…in England & Wales, with Royal Assent to the Civil Liability Act 2018 being noted at the beginning of this morning’s proceedings in the House of Lords.
The Act requires the Lord Chancellor start the first rate review within up to 90 days (i.e. in or around mid-March 2019) and thereafter a further period of up to 140 days is allowed (which would run into early August 2019).
Within this second period the Government Actuary is allowed up to 80 days to carry out his analysis, something which will be framed by the terms of reference provided to him by the Lord Chancellor when instructing him. It is not clear if or when those terms of reference might be published.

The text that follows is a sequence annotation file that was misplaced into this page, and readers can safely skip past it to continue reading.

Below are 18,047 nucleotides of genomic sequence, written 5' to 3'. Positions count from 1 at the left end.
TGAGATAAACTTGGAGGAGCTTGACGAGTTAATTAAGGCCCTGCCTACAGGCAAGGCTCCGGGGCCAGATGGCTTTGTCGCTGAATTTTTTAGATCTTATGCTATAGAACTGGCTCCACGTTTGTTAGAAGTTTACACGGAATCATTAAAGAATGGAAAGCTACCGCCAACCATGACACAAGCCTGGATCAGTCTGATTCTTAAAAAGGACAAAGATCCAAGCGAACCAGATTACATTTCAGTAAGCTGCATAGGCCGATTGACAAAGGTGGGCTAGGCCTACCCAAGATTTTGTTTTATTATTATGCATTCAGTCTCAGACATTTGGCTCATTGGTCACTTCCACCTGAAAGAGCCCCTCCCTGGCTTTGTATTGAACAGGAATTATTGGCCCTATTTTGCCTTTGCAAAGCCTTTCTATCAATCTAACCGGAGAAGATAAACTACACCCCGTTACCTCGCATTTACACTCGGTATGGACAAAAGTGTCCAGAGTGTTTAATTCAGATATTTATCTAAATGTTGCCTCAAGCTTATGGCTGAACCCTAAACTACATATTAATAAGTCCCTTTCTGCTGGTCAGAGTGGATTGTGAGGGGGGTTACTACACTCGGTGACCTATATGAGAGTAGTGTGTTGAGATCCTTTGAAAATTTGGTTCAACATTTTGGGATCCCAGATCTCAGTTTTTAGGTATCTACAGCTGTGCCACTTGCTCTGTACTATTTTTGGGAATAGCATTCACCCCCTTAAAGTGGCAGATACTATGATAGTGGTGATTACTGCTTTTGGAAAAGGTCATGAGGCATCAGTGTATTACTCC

The whole rate-setting process could turn out to run more quickly, although at present there is simply no information on which to base any accurate assessment of how more quickly – if at all – a new rate might be set.
Perhaps all that may be said at this stage is that it would appear plausible – but not necessarily a certainty – to expect the Lord Chancellor to wait until after 30 January 2019 before starting this first review since that (a) is the closing date of his department’s current call for evidence about the investment advice and behaviours of claimants receiving damages for future losses and (b) in any event it falls within the initial 90 day window allowed under the new Act.
It might also be plausible to expect a new rate to be set before Parliament’s summer recess next year, which could be expected to be in the week beginning 22 July 2019.
Authored by Alistair Kinley, director of policy and government affairs